On the other hand, there are things that I definitely did like. I’d say that Finn was the D plot line. The A plot line belongs to Rey. The B plot line belongs to Kylo Ren and the C plot line belongs to Poe Dameron. I liked all of these. But there was an integration problem.

One of my own personal chief complaints with The Force Awakens was that Rey was in fact, a Mary Sue. It’s what most of my review of that movie was about. That’s fixed here. The character now has nuance beyond “she’s the fanboy interpretation of what Luke would be from before, except now it’s a girl and she’s amazing!” There were places in this film where it felt like she struggled. There were places where it felt like she could lose. There were places where it felt like she grew. I enjoyed the way Daisy Ridley played her interactions with other characters, and there was enough going on that intrigued me that I honestly want to see more of her. In fact, there are a couple problems with this movie where they cut short some interesting things that she was doing to make room to explore the C and D plot lines… a problem that could have been alleviated by cutting the D plot. Again… choices.

Similarly, there was much growth for the Kylo Ren character. I still don’t personally like Adam Driver‘s interpretation of him, but that is just something that can’t be gotten away from given the last film. Choices were made back then that I didn’t necessarily agree with, and now we have to roll with them. Given what they were, I felt like there was definitely progression and depth in the character. Most of the things that I didn’t like with him are due to me not liking Driver’s performance. I can’t get lost in the character. I am simply too aware that it is Driver and not Kylo/Ben. That said, the choices that are written into this film make sense and in the places where his plot line touches Rey’s A plot, it really shines.

The C plot line with Poe is maybe the most interesting thing to analyze. In the previous film, I really didn’t give a shit about Poe. Not at all. He just didn’t seem to matter and I felt like “why didn’t this guy just die?!?!” And from what I’ve learned since, in early drafts he was supposed to. But they liked Oscar Isaacs and decided to keep him around, which ultimately left him not mattering at all in Episode VII. That’s sort of fixed here. He’s probably the most important part of this film. And while I did enjoy seeing his movie, it really is a different movie than the other three major plots. In fact, I may have been most invested in him as a character in this particular film, for similar reasons to the things that *I* liked about Rogue One and everyone else hated. What makes it weird is that this is the plot line that is used to tie the other three threads together. I think this is mostly because there was no way to tie in the D plot line to the A and the B, so it had to happen here. It was the one thing that could touch the other plots.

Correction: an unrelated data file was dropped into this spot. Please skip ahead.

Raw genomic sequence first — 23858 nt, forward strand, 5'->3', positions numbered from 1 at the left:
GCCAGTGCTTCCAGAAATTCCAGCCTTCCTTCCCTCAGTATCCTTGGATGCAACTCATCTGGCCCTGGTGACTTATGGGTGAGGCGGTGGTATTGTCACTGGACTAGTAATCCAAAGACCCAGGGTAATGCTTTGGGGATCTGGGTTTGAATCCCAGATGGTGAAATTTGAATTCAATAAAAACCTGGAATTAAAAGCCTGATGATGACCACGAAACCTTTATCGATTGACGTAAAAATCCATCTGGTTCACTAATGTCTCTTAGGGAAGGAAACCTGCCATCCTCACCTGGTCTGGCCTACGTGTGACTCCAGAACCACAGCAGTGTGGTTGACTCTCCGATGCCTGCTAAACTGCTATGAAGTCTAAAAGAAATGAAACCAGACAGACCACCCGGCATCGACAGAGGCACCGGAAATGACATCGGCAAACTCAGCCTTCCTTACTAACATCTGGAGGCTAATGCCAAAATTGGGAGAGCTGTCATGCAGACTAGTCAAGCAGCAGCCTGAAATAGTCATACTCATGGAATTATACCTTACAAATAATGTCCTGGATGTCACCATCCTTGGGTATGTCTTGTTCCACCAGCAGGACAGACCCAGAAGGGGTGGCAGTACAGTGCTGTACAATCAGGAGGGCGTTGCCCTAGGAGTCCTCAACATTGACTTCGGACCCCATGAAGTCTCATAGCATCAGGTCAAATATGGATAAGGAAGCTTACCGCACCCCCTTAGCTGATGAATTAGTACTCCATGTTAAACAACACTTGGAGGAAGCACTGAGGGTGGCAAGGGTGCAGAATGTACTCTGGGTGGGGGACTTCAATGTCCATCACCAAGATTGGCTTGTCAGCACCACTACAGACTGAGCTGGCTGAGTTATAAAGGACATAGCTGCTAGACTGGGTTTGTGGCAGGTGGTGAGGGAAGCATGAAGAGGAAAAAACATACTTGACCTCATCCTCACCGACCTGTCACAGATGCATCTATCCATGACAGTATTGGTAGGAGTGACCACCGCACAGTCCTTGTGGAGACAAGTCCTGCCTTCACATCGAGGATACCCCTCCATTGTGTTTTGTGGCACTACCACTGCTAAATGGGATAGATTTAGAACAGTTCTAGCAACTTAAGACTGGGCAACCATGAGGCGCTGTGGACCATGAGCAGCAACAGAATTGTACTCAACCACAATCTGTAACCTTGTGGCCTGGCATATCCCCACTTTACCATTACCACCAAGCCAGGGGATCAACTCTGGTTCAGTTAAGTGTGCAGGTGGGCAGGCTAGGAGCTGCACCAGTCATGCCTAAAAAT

With all of the plot going on, one thing sort of suffered. The Star Warsiness of the movie. I actually kind of liked that… kind of. I like Johnson as a filmmaker a lot. I like the way in which he metatextually comments on the genre within the film. This happened a lot in Looper. What makes it weird here is that it felt very un-Star Wars. This whole movie felt tonally wrong. It felt more like his own vision of a Star Wars inspired space drama than it did like an installment of the original series. Sort of a Star Wars reimagined… only it’s not. It IS the main series. And that makes it feel weird. I typically like each installment of a film franchise to stand on its own as best as it can. Star Wars I give a little leeway to because they really are produced as chapters of of a longer work… but those chapters are generally very cohesive. They fit in place very well. This one very much doesn’t. And since I don’t see JJ Abrams following the same tonal shift in the next one… that’s going to be weird.

And it was weird in this one as well. Because about two hours into the movie, Rian Johnson suddenly remembered that he was making a Star Wars movie and collapsed the A, B and D plot lines all back into plot C. And to make it Star Warsy, he just kind of dumped a stock Star Wars set piece in. And this is the kind of thing that I expect a lot of people will love. It was very Star Warsy. And it sucked. I hated it. I love the Star Wars. But the film had sort of moved beyond that… and it was jarring to be brought back. There’s a definite point where it felt like the producers said “well, this is all fine and good, I guess… but where’s all the Star Wars? Give us some of the Star Wars here please” and so… they just did….  for no real reason.